“Digital Detox”: Is My Cell Phone Telling Me To Stop Using It?

There are apps on smart phone supposed to limit our screen time. But isn’t it paradoxical to wean yourself from an addiction with the very object that is responsible for it? Jacques Ellul helps us dissect this paradox.

I recently discovered the enigmatic “digital wellness” application of my smart phone Android. The shock was hard. As soon as this digital ‘detox’ tool opened, I was faced with a small pie chart that told me how much screen time I’ve spent on each app and how many times my phone has been unlocked since the start of the day. . It was 11pm, I had 5 hours of cumulative use and 250 unlocks.

Phase 1: Resolution

After this guilty giddiness, place for action. I was able to see that my laptop (magnanimously!) offered me quite sophisticated solutions to put an end to these hours of roll untimely. So I enabled a time limit of 30 minutes of use for each application and installed a “sleep” mode that was able to switch my screen to black and white from 23.00 by putting all the applications in “silent” mode. .

To support me in this “digital detox”, my phone was then endowed with a strange power: to become sad and boring. Every night, like Cinderella, the home screen left her ball gown. When they changed to a shade of gray, applications that were usually colored like sour candy lost their enchanting power. My phone stopped chirping, notifying, beeping, vibrating. End of the party: everyone in bed, he lectured me in his own language.

In the initial excitement, I carefully respected this digital curfew at first. I acted like a party girl who wanted to make the most of her night before it was over, but wisely agreed to leave when it was time to go home. So I went systematically to the end of the time I had allowed myself, and that the machine never failed to remind me of its little neutral tone— “Use limit reached”.

Phase 2: Rebellion

But little by little I felt displaced by my first decision. Confronting me with my responsibility, my laptop gave me the uncomfortable impression of commanding me, mechanically choosing the moment, the style and the manner – strict and rigid – of my weaning. The peak of this feeling of addiction was reached when I discovered the feature “lift your head” of this famous “digital wellness” application. Not content with just reminding me to stop using it, my phone could give me advice as basic (though sometimes useful, I agree) as remembering to look ahead when walking down the street and staring at him . Already the guarantor of my “digital well-being”, he literally became responsible for my survival.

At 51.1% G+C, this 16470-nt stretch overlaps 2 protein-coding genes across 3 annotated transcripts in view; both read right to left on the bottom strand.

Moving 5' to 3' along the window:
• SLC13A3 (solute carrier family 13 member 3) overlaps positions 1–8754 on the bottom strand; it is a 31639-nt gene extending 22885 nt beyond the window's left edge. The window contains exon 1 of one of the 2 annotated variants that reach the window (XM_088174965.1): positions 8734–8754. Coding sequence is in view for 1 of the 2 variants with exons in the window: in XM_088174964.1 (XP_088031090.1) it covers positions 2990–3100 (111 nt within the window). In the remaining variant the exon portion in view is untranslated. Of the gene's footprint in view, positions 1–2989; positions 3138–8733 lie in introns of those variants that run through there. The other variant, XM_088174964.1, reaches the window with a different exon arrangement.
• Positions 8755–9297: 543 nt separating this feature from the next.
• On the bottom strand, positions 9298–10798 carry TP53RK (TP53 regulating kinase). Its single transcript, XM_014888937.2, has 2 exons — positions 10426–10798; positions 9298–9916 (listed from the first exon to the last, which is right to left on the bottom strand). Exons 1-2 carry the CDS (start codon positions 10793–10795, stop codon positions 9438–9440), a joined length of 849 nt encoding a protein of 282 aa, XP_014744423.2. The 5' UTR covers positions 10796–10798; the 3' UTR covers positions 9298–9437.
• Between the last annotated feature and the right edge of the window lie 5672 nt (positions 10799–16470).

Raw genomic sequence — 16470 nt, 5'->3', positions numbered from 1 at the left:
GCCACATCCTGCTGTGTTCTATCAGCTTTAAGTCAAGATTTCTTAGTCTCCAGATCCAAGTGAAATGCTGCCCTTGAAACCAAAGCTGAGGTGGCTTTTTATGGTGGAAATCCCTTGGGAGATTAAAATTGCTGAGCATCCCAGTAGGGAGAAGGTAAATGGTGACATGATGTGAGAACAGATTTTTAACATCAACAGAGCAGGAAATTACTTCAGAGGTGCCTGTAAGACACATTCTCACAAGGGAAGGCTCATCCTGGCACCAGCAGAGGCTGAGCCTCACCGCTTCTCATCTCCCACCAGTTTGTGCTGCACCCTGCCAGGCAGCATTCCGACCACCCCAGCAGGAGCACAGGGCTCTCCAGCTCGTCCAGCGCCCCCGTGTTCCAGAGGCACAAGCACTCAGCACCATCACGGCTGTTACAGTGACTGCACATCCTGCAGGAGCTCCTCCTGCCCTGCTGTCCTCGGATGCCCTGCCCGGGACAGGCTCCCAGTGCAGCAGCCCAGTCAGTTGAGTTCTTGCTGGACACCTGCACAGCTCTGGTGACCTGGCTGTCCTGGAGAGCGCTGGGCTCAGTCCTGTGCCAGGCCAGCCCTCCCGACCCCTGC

Annoyed so I started cheating the machine, sometimes almost without realizing it. I went through the browser instead of looking at the applications subject to the limits, I extended the time by 5 or 10 minutes by changing the settings. By fiddling like that, I didn’t feel like I was betraying my original resolve, but just bypassing this stupid machine. The application had sparked a spirit of transgression in me that pushed me to increase my screen time a little more every day. Yet I realized the absurdity of the situation: by wanting to wean myself off my phone, I had succeeded in increasing my dependence on it.

Phase 3: Awareness

I had the feeling of living, on my scale, a paradox inherent in technical modernity, than the philosopher Jacques Ellul had already dissected in the 1950s “a technical problem” at a “technical means” inevitably leads to innumerable difficulties. Because the machine, by seeking to respond to our desires, whatever they may be—including those that consist in separating from it—strengthens its grip on us. It pays off “of a closer subordination with regard to the instrument of liberation”, Ellul explains his essay The technique or the challenge of the century (1954). For example, the machinist who improves the machine so that it functions more efficiently and more autonomously will thereby condemn the mechanical worker to mechanical and dehumanizing work. “which saves energy and turns action into reflex”. Seeking to free oneself from a machine, via the same machine necessarily creates a different kind of dependence on it: less tiresome, no doubt, but more harmful.

Mine smart phone is the perfect example of this phenomenon. By becoming both the cause and the remedy of my addiction, it became a kind of “total” tool. When he told me when I had to stop, in his little needy and mechanical tone, he no longer let “no room for error and initiative”. Conversely, the rest of the time, when I respected the rules, he took me “taste and desire” to escape its grasp, as Ellul writes of machines. Like a companion that today we would describe as “toxic”, my laptop thus began to blow hot and cold, making me dependent in all cases: either from addiction or from control that he exerted on me .

Finally, the paradox that played out on an individual level with my laptop is taking place on a planetary scale.. It poses a simple but fundamental question: should we respond to the harmful effects of technology with more technology? How to escape what Ellul calls ” this kind of constant and complex turning that does […] that a technique intended to free man from the machine subjects him all the more harshly to the apparatus? This reversal is all the more unfathomable that becoming aware of it does not necessarily help us detach ourselves from the same machines. As of this writing, I’m still using the damn “digital wellness” app while multi-billionaires suffer Elon Musk investing fortunes in technologies that are supposed to “repair” the planet. Could this technological one-upmanship lead to anything other than a dead end?

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